Sourdough Crackers

We’re snackers. Always have been. So when a dear friend shared a batch of her sourdough crackers, we were hooked. And since our appetites for carby treats are boundless, that meant making our own at home.

The dough, on its own, produces a delicious cracker. But adding herbs and spices gives you lots of room to experiment, customizing the taste of a batch of crackers to pair with whatever works. We’ve experimented with dried herbs d’provence (a favorite), cumin and smoked paprika. We’ve also played with the fats and flours in various batches, all delicious.

Feeding a starter means discarding some of the old to make room for fresh flour. It’s a lot of starter to discard over time. Using the “throw aways” to whip up crisp, crunchy batches of crackers makes so much sense when you consider the cost of a package of specialty crackers in our local grocery stores. More than that, there is no substitute for the delicate flavors of fresh-from-the-oven anything when the alternative is something that has been packaged, shipped and displayed for weeks or months.

We’ll be sharing more of our adventures in sourdough bread making. In the meantime, we’ll just park this here in hopes it inspires you to make your own sourdough crackers. The starter couldn’t be simpler. Simply mix flour and water, cover the bowl with a clean dish towel and walk away. Time and the natural yeasts in the air will do their magic. If you want to see where our starter “recipe” comes from, check out the kitchn‘s take on the sourdough starter. We took the cracker recipe from King Arthur Flour.

This slideshow requires JavaScript.

Sourdough Crackers

[Adapted from King Arthur Flour]

1/2 cup all purpose flour
1/4 cup rye flour
1/4 cup barley flour
1/2 teaspoon sea salt
1 cup unfed (“discarded”) sourdough starter
3 tablespoons unsalted butter, room temperature (or other fat like olive oil or coconut oil)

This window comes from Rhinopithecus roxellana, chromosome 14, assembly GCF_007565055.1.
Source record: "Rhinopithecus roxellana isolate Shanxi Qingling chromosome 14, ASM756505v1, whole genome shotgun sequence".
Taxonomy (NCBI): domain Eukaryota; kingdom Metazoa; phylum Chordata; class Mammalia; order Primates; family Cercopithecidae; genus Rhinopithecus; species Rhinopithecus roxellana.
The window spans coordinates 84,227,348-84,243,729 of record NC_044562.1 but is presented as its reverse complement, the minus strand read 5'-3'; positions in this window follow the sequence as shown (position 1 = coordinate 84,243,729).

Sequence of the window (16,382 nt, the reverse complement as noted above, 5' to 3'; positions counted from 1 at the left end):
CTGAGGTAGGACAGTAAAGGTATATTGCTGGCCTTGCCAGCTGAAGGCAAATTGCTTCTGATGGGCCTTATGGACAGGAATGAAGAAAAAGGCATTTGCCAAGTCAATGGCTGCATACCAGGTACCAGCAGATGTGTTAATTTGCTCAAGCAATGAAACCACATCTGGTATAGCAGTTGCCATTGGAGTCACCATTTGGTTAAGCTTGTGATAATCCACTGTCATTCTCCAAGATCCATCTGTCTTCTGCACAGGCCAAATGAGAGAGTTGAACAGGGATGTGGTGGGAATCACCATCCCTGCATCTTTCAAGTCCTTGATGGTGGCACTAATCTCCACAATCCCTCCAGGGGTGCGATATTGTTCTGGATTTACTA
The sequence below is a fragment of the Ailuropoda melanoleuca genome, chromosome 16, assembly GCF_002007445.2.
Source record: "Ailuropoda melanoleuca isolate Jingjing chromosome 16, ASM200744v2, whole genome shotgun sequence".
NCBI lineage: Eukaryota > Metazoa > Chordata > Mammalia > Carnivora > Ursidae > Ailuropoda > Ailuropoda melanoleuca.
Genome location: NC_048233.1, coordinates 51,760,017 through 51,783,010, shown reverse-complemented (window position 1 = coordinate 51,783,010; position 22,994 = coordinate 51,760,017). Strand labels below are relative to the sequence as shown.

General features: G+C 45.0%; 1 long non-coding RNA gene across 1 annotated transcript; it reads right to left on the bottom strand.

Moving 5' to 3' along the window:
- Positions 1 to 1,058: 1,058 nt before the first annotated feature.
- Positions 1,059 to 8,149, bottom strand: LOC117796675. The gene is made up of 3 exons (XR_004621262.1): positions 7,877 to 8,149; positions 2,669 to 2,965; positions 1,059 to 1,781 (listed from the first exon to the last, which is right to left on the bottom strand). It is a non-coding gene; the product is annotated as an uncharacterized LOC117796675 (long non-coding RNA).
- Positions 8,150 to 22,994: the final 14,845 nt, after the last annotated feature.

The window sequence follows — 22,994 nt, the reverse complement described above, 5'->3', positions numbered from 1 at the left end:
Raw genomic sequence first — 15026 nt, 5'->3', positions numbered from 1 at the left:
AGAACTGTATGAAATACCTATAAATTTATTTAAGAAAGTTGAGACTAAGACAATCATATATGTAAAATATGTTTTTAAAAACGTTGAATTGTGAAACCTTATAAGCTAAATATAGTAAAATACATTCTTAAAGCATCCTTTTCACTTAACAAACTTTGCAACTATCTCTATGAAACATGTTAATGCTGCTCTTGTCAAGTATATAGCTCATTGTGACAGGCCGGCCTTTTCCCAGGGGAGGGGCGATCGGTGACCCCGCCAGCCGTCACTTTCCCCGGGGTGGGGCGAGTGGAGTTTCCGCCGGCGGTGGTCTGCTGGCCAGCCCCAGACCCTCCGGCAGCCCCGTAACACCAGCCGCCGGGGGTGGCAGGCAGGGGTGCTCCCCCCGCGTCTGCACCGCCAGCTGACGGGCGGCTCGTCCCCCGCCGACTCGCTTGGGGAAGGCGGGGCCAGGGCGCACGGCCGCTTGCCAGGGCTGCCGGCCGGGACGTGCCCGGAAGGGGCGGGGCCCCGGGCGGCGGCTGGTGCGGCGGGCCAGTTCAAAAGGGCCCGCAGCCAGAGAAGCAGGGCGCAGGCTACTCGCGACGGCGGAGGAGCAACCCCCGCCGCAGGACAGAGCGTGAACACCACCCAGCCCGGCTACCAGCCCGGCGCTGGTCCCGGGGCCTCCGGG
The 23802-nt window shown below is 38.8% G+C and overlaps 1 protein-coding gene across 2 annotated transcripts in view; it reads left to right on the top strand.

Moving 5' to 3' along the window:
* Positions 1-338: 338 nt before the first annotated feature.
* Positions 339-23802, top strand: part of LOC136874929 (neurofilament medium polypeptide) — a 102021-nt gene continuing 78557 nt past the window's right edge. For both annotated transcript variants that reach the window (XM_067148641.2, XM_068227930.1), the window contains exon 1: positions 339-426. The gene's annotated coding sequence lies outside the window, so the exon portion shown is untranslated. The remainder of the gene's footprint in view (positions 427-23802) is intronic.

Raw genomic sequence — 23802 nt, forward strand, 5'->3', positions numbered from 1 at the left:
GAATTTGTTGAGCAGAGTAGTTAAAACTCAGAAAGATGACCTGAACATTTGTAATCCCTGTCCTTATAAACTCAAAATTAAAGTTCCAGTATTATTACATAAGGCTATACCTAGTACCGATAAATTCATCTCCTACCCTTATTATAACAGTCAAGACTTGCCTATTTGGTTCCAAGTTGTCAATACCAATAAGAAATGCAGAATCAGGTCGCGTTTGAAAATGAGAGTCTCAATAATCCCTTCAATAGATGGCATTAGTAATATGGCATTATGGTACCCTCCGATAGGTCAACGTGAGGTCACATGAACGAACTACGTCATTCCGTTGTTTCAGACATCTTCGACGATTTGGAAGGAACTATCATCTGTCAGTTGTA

2 tablespoons dried herbs of your choice, optional (we like herbs de provence)

Oil for brushing

Course salt (such as kosher or sea salt) for sprinkling on top


Mix together the flour, salt, sourdough starter, butter, and optional herbs to make a smooth(not sticky), cohesive dough.

Divide the dough in half, and shape each half into a small rectangular slab. Cover with plastic wrap, and refrigerate for 30 minutes, or up to a couple of hours, until the dough is firm.

Preheat the oven to 400°F.

Very lightly flour a piece of parchment, your rolling pin, and the top of the dough.

Working with one piece at a time, roll the dough to about 1/16″ thick on the parchment, or basically as thin as possible. The dough will have ragged, uneven edges; that’s OK. Just try to make it as even as possible.

Transfer the dough and parchment together onto a baking sheet. Cut the dough into 1 1/4″ squares; a rolling pizza wheel and metal ruler works well here. Pull up the scrapes and wrap in plastic wrap to refrigerate for 20 minutes, then repeat the following steps above.

Prick each square with the tines of a fork.

Lightly brush with oil and then sprinkle the salt over the top of the crackers.

Bake the crackers for about 16-20 minutes, until the squares are starting to brown around the edges.

When fully browned, remove the crackers from the oven, and transfer them to a cooling rack. Store airtight at room temperature for up to a week; freeze for longer storage.

Yield: about 50-100 crackers

Venison Steak (& Eggs) Bercy –Entrecôte Bercy

[A little 1962 trivia: On January 21, 1962, snow fell in San Francisco and accumulated 3 inches!]

Steak Bercy